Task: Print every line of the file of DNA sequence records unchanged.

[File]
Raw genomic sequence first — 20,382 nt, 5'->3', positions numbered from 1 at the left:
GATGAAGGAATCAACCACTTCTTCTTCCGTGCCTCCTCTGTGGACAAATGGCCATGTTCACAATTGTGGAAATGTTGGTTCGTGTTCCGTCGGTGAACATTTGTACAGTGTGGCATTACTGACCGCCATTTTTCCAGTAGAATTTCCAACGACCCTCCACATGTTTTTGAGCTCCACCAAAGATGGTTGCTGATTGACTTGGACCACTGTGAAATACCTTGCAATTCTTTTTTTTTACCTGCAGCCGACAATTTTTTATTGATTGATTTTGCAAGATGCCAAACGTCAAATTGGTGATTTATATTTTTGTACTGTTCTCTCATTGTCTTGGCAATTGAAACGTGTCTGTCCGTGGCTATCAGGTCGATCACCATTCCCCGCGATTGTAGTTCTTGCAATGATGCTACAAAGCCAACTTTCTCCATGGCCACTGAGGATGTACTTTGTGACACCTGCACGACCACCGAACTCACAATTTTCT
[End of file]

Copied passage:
Raw genomic sequence first — 20,382 nt, 5'->3', positions numbered from 1 at the left:
GATGAAGGAATCAACCACTTCTTCTTCCGTGCCTCCTCTGTGGACAAATGGCCATGTTCACAATTGTGGAAATGTTGGTTCGTGTTCCGTCGGTGAACATTTGTACAGTGTGGCATTACTGACCGCCATTTTTCCAGTAGAATTTCCAACGACCCTCCACATGTTTTTGAGCTCCACCAAAGATGGTTGCTGATTGACTTGGACCACTGTGAAATACCTTGCAATTCTTTTTTTTTACCTGCAGCCGACAATTTTTTATTGATTGATTTTGCAAGATGCCAAACGTCAAATTGGTGATTTATATTTTTGTACTGTTCTCTCATTGTCTTGGCAATTGAAACGTGTCTGTCCGTGGCTATCAGGTCGATCACCATTCCCCGCGATTGTAGTTCTTGCAATGATGCTACAAAGCCAACTTTCTCCATGGCCACTGAGGATGTACTTTGTGACACCTGCACGACCACCGAACTCACAATTTTCT